7. Recommendations

Increasing the uptake of renewable energy in East Gippsland Shire in a way that maximises local benefits is certainly not a trivial task. A key aim is to create an environment  where local people and businesses wish to invest in renewable energy, energy efficiency and enabling technologies. EGSC has a key role to play, primarily as a facilitator, but also by leading the way through installing solar PV on their own buildings – which they are currently in the process of doing.

Based on the availability of renewable energy resources, the vast majority of renewable generation  will  be  from  solar  PV,  which  can  be  located  throughout  the  distribution  network. Energy efficiency and demand side management  are very important because they can reduce electricity use, reduce demand at peak times, and reduce demand at times of low local renewable energy generation. Vice versa, they can shift demand to times of solar PV generation, maximising the use of local renewable resources.

The direct employment59  in PV installation businesses can be measured in job years/MW PV
installed. In Australia we estimate this to be about 20 jobyears/MW, which means that to install 1
MW PV would employ 20 people for 1 year.60 In East Gippsland this could be achieved through the installation of two hundred 5kW systems (for example through a solar bulk buy) or ten 100 kW systems (for example facilitated through the Multi-site Feasibility Study approach). It could also occur through a single large-scale ground-mounted  PV system, in which case the employment would most likely be slightly less.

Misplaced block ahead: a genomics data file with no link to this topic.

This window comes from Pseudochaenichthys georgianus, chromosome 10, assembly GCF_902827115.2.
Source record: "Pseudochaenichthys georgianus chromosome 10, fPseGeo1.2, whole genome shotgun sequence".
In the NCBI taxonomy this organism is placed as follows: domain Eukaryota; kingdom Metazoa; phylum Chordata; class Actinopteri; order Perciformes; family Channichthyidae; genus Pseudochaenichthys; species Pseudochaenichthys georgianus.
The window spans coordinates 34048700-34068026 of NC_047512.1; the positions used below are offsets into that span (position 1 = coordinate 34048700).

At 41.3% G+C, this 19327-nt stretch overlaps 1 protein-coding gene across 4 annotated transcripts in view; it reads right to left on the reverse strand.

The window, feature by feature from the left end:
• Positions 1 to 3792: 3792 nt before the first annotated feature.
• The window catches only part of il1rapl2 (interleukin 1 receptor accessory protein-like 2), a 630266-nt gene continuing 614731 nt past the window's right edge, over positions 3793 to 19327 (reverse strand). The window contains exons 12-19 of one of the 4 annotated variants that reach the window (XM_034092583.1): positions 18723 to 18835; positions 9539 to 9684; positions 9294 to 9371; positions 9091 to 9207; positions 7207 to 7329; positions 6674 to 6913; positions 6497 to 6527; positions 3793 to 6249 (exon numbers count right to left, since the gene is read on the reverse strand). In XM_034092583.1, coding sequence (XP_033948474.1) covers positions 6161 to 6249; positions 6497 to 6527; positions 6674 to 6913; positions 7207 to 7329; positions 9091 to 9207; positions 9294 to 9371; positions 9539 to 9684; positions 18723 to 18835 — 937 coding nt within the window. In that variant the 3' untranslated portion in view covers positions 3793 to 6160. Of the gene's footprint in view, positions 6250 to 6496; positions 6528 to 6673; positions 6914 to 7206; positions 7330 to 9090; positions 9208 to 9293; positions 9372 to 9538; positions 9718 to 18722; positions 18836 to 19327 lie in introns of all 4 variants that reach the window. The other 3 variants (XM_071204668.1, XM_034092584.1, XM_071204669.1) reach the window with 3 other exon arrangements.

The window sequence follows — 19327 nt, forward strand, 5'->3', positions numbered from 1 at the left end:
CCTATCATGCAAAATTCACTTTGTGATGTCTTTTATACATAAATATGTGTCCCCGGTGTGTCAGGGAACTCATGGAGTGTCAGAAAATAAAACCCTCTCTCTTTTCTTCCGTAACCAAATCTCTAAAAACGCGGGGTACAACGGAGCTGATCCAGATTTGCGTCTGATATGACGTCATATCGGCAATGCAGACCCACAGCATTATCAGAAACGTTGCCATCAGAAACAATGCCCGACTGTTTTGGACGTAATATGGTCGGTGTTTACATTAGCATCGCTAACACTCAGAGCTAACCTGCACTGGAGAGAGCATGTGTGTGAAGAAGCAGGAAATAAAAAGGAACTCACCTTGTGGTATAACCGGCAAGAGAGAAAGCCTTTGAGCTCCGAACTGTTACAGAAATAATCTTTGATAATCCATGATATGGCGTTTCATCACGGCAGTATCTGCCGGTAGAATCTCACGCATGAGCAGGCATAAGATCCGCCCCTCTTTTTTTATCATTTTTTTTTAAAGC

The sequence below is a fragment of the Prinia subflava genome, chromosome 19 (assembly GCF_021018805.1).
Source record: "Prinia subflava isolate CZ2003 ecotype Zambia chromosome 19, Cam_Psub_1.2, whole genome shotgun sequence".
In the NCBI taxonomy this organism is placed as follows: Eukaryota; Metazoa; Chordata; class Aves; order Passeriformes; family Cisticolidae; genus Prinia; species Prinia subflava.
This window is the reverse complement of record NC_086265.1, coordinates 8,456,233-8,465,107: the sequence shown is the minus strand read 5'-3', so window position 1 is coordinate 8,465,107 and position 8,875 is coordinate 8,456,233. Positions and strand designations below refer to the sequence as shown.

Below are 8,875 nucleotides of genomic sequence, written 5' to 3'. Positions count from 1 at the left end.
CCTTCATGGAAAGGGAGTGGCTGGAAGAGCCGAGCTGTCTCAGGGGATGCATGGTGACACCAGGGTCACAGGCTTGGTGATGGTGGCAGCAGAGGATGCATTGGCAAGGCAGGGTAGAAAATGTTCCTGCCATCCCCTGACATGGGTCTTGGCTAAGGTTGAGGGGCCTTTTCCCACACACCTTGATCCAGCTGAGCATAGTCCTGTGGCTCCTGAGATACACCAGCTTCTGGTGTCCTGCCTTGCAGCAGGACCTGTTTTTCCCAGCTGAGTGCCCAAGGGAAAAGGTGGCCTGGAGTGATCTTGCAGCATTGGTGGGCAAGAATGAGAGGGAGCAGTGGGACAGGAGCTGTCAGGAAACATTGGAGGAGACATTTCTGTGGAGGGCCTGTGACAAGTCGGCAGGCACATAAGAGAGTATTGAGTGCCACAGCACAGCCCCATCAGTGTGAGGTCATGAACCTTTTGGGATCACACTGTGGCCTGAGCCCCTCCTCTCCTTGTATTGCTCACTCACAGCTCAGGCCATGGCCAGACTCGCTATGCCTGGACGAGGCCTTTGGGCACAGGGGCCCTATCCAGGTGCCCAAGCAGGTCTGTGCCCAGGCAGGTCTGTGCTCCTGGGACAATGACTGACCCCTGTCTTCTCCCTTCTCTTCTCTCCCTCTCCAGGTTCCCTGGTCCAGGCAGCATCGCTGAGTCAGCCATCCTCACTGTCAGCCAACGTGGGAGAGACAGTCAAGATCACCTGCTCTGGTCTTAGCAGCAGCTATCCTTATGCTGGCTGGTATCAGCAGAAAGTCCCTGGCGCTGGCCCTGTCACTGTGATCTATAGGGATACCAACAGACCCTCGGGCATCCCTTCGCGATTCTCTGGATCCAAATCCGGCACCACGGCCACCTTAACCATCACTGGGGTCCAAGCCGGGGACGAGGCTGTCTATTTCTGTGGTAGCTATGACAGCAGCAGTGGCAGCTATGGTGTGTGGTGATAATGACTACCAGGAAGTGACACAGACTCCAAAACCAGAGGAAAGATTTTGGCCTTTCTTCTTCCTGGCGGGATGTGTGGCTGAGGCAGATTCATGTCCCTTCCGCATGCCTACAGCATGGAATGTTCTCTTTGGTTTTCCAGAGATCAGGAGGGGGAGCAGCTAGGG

In addition, every 1 MW of solar PV installed in East Gippsland would generate about 1.15
GWh  of  renewable  electricity  each  year,  which  would  avoid  the  release  of  about  1,150 tonnes/year of greenhouse gases (this would have been over 1,400 tonnes/year when Hazelwood was operating). Further, this would avoid about $85,000 leaving East Gippsland each year when people pay their bills – for electricity to be generated outside the area.

By  its  very  nature,  renewable  energy  lends  itself  to  smaller-scale  projects  that  can  be distributed  throughout,  and owned by, the community.  This means it is important  that there is community  buy-in  to  the  process  –  which  EGSC  has  already  committed  to.  There  are  also significant benefits for business to invest in renewable energy, particularly in larger premises that have high energy costs, and opportunities for business to support community-owned projects.

The following lists the major recommendations from this report. They are not listed in order of importance, but in the order in which they appear in this report. The prioritisation exercise used to
rank these recommendations is described in a separate Prioritisation Report.

59 Direct employment refers to those working directly for PV companies supplying, selling, installing or maintaining PV systems.  There is also indirect employment, including legal and financial support services, general transport, government regulators, etc.
60 Based on IRENA, 2016, ‘Renewable Energy and Jobs, Annual Review 2016’, International Renewable Energy

7.1.1.     Energy Info Hubs